“Your patient comes first,” she says. “Make decisions that are best for them, not what is best for your business. For each patient, think about what you would do if that was your personal scenario.”

In her spare time, Jennifer and her husband stay busy with their family. “My spare time is primarily spent with my family – mainly chauffeuring my two children to whatever sport or activity they have on the go, but also enjoying the outdoors with them in a variety of means throughout the seasons,” she says, adding that sports is still a part of her life too. “In the past few years I have been lucky enough to find more regular ‘me time’ that allows me to enjoy my favourite sport – rowing.”

The Importance of Choosing a Canadian Certified Pedorthist – C. Ped (C)

July is here and if you’re like me, you have just celebrated this great country of ours on Canada Day! As Canadians, I think we can all agree that Canada is a great place to live; it has some amazing things to offer all of us at any time of the year. Summer in particular is a coveted season for many of us: a time to get outside and enjoy the warm weather and take part in more physical activity than usual.

Being more active means that you need to think more about your foot and lower limb health: pain or injuries in the lower limbs or feet can not only affect your level of physical activity, but can deter you from being active in the first place. Worse still, attempting physical activity without considering your foot health can lead to pain and injury as well.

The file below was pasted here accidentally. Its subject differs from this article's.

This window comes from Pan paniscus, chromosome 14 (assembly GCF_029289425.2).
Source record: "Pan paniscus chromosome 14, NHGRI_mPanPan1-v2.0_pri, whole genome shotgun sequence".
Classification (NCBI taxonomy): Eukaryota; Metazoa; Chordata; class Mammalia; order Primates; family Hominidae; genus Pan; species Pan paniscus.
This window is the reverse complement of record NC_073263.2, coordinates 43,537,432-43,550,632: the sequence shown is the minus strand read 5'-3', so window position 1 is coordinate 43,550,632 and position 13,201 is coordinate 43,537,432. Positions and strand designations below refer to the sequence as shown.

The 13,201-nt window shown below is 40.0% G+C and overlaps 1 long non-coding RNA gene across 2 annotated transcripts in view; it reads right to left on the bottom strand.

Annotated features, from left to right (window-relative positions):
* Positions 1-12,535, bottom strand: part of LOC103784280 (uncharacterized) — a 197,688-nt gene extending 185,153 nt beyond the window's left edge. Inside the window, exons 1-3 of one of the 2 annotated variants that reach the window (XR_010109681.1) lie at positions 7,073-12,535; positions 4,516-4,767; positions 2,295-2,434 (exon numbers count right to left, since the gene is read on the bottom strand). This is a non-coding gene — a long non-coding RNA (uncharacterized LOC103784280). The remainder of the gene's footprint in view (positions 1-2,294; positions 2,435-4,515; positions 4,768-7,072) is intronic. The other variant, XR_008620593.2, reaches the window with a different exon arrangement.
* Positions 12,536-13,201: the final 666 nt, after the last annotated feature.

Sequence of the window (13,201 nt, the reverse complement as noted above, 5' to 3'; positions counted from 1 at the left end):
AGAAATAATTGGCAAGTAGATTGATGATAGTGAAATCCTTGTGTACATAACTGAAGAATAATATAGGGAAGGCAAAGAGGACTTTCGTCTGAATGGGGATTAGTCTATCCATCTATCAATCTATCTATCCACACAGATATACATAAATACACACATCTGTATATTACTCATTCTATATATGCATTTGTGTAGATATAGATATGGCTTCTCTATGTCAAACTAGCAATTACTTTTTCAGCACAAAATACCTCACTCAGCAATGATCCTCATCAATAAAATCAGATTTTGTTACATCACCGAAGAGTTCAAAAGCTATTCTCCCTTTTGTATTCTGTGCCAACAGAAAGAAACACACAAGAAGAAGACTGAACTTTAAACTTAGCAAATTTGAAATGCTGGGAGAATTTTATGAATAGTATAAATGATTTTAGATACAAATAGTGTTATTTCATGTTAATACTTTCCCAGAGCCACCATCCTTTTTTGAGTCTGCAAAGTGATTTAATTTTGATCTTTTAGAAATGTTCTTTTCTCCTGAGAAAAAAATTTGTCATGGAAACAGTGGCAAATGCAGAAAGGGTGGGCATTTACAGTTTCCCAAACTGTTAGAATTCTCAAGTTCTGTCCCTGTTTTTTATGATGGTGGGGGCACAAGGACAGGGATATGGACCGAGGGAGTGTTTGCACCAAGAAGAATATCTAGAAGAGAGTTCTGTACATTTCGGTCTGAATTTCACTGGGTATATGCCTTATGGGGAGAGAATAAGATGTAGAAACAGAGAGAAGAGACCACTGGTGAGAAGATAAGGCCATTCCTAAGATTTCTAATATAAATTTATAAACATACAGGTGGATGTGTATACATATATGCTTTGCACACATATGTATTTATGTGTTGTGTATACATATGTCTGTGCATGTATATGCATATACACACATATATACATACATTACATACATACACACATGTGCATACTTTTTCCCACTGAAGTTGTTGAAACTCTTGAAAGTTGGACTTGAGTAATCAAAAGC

Your local Canadian Certified Pedorthist – C. Ped (C) – can help you stay on the right track when it comes to taking care of your feet when physically active. Here are five reasons why you should consider visiting a Canadian Certified Pedorthist near you:

  1. Your C. Ped (C) can help with many foot and lower limb problems

Canadian Certified Pedorthists provide excellent conservative care to their patients. They treat, manage and can even resolve many lower limb and foot issues including plantar fasciitis, bunion and toe pain, injuries related to sports or overuse, complications/pain from diabetes and arthritis, various pediatric conditions, and neurological and mobility impairments, just to name a few. A Pedorthist can also help with anything from a simple shoe fitting, to lacing techniques to improve your shoe fit and prevent blisters, to complex mobility challenges from a serious condition.

  1. Canadian Certified Pedorthists are highly educated and trained